Please join me and my colleagues at CDC and HHS to make a difference. Now is the time to act. We all have a role to play, and we must work together—across healthcare, government, research, public health, and more—to protect patients. This year and always, we want to thank our valued partners for helping us to improve and expand our efforts to reach patients, family members, and healthcare professionals across the country who need these resources the most. Thank you for your partnership, your commitment to patient safety, and your tireless efforts to save lives. To the families and friends who have lost loved ones to sepsis: it is impossible to quantify the impact of each life lost to this life-threatening condition and its long-lasting effects. Thank you for being a constant reminder of the importance of and the reason for our work. You continue to inspire and motivate me.

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30 comments on “Sepsis Awareness Month: Why Sepsis Awareness Is More Important Than Ever”

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    I went septic August 20,2016 went into the hospital and thank god for my nurse and ER Dr. David Berger they saw my temp was high and kidneys were failing ,I was going in and out , mostly out, when I’d come too ,I had a team of Drs around me, they saved my life, I was told I had only a couple hours to live, it was physically, emotionally, and mentally a rough journey.

    It is very pass to work on and think about sepsis but it would be good to think about its predisposing and causes in order to tackle the issue seriously.
    Currently, I am working in Ethiopian Diabetes Association. Since we are working with majority of government and private health facilities and health professionals the issue is significant for us. So if there is room to work together we are happy.

    I had sepsis August of 2019 from a stone blocking my left ureter, I almost lost my life & am still am having kidney & bladder. I am very weak & have a difficult time doing everyday chores. Now the kidney issues are causing fluid to collect around my heart. I am very tired all the time & just not myself. I have always had a very high energy level & an independent overachiever however that ended abruptly on 8/10/2019 & continues until today. The information I have gathered is frightening even till today. Praying for a miracle. So tired of surgeries & medications.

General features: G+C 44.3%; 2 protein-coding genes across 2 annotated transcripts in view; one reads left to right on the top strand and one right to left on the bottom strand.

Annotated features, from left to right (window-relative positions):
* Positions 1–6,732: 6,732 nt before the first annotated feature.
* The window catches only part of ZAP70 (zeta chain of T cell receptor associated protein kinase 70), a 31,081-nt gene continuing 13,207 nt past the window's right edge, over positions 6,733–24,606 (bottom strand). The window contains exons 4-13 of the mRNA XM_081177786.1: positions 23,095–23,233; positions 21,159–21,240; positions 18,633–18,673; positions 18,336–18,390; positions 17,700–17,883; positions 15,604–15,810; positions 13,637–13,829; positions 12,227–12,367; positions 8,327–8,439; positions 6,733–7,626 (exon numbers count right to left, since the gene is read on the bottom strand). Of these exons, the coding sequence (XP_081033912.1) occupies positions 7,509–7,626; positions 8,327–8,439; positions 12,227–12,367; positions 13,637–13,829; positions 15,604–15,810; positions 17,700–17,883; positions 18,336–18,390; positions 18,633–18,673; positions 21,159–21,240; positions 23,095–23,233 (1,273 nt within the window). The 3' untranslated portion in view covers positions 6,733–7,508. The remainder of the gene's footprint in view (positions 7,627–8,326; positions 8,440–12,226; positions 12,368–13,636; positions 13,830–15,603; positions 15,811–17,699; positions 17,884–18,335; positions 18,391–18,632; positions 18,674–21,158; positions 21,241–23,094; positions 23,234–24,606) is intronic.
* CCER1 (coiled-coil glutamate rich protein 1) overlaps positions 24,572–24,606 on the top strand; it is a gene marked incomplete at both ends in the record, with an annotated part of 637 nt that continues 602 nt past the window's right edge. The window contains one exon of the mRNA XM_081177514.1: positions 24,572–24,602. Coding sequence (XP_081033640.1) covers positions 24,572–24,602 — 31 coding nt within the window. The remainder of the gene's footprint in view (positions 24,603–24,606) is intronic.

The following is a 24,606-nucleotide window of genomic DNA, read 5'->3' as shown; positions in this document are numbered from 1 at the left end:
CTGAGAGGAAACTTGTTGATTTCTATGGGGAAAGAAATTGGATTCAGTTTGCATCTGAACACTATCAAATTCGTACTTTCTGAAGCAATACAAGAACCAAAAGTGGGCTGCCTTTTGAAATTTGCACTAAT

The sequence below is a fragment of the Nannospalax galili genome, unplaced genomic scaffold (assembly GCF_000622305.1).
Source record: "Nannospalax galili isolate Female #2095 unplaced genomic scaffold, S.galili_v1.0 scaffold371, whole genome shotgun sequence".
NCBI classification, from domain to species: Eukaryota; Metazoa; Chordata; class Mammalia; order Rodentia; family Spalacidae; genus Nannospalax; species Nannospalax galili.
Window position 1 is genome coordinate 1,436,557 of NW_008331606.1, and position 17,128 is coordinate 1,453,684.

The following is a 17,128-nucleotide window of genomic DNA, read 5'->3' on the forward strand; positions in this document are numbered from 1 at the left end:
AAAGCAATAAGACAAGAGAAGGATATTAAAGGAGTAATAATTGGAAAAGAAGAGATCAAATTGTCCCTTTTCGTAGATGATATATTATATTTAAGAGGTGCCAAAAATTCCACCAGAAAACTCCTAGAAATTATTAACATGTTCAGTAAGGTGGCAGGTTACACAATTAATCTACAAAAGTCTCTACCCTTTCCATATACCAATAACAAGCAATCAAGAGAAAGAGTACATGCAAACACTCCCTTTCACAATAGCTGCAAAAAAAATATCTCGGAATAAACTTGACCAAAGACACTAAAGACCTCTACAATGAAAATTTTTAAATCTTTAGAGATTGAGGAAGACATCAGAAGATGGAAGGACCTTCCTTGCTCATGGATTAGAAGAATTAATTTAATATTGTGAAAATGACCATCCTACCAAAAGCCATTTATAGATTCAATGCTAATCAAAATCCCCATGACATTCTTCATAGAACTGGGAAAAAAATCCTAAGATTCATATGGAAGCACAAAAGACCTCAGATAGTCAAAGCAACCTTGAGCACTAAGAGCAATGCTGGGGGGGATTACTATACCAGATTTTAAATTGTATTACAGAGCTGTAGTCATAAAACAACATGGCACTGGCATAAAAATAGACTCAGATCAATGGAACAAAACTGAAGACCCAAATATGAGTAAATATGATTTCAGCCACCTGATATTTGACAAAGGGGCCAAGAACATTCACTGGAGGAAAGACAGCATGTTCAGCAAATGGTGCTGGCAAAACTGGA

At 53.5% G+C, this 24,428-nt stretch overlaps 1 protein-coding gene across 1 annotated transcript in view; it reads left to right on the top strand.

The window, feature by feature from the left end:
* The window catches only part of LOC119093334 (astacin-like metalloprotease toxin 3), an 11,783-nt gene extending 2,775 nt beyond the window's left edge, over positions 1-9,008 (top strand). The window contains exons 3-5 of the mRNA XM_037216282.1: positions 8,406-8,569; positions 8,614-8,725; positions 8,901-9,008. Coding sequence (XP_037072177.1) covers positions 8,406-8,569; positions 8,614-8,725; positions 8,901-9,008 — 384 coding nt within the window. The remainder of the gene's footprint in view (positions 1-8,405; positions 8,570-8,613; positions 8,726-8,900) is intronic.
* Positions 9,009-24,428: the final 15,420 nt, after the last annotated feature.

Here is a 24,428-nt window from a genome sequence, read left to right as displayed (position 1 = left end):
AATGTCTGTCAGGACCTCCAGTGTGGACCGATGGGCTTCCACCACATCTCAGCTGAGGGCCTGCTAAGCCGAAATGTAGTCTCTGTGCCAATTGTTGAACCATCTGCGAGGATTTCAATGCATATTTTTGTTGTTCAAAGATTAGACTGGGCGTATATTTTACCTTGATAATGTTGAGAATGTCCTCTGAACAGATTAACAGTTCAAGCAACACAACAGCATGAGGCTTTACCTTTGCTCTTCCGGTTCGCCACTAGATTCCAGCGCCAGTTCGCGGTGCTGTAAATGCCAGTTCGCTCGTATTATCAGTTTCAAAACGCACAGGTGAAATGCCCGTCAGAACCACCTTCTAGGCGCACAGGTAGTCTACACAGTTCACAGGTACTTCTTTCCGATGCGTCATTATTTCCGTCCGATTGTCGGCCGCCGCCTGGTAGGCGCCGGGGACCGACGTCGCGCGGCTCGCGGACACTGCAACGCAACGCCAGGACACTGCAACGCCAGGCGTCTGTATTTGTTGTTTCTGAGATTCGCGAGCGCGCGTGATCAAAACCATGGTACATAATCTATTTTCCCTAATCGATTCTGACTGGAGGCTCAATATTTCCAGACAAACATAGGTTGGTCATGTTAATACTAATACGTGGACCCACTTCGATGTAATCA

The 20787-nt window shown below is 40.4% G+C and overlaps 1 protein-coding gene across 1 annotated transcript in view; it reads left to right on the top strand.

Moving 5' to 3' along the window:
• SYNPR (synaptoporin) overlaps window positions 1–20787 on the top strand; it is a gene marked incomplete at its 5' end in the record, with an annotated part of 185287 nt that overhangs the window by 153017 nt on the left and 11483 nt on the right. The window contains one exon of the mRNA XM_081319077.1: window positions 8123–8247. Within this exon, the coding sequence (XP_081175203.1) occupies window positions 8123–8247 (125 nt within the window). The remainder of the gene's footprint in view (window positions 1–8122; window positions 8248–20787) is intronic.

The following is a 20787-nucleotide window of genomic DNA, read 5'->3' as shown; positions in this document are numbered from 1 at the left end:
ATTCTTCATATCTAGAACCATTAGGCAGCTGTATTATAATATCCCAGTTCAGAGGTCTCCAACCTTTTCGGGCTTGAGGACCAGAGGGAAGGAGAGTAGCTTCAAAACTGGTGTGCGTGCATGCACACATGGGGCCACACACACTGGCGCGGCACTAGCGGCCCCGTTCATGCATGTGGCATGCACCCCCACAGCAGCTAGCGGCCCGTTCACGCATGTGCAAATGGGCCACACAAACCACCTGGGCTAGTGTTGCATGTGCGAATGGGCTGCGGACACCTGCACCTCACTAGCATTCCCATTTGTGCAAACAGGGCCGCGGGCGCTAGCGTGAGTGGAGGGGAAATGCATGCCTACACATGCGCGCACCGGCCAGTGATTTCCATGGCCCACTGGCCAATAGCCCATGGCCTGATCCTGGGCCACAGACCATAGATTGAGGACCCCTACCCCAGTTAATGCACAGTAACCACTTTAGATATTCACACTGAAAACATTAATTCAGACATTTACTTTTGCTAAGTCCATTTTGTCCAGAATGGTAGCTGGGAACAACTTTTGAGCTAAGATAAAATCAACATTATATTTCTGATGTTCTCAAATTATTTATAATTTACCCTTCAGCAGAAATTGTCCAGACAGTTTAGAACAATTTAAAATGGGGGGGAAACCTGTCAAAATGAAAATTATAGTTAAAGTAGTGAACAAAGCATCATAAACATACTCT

My 14 month old just recovered from sepsis. Thanks to the fast-acting. smart and attentive nurses and physicians that noted a minor change in symptoms. She has a central line and this was our first time having a real infection. Things ended up okay and we are grateful.

    Thank you for the timely, authoritative article on the potentially fatal condition of sepsis, Dr. Cardo! As you point-out, harm from sepsis is preventable, so we must measure, recognize, and document the risk of sepsis for every susceptible patient and treat them accordingly while closely monitoring for deterioration. Sepsis is an excellent example of how prevention and protection are the best strategies for advancing patient safety.

    Interesting that Neutrophil Extracellular Traps might be a common link between Sepsis and COVID-19!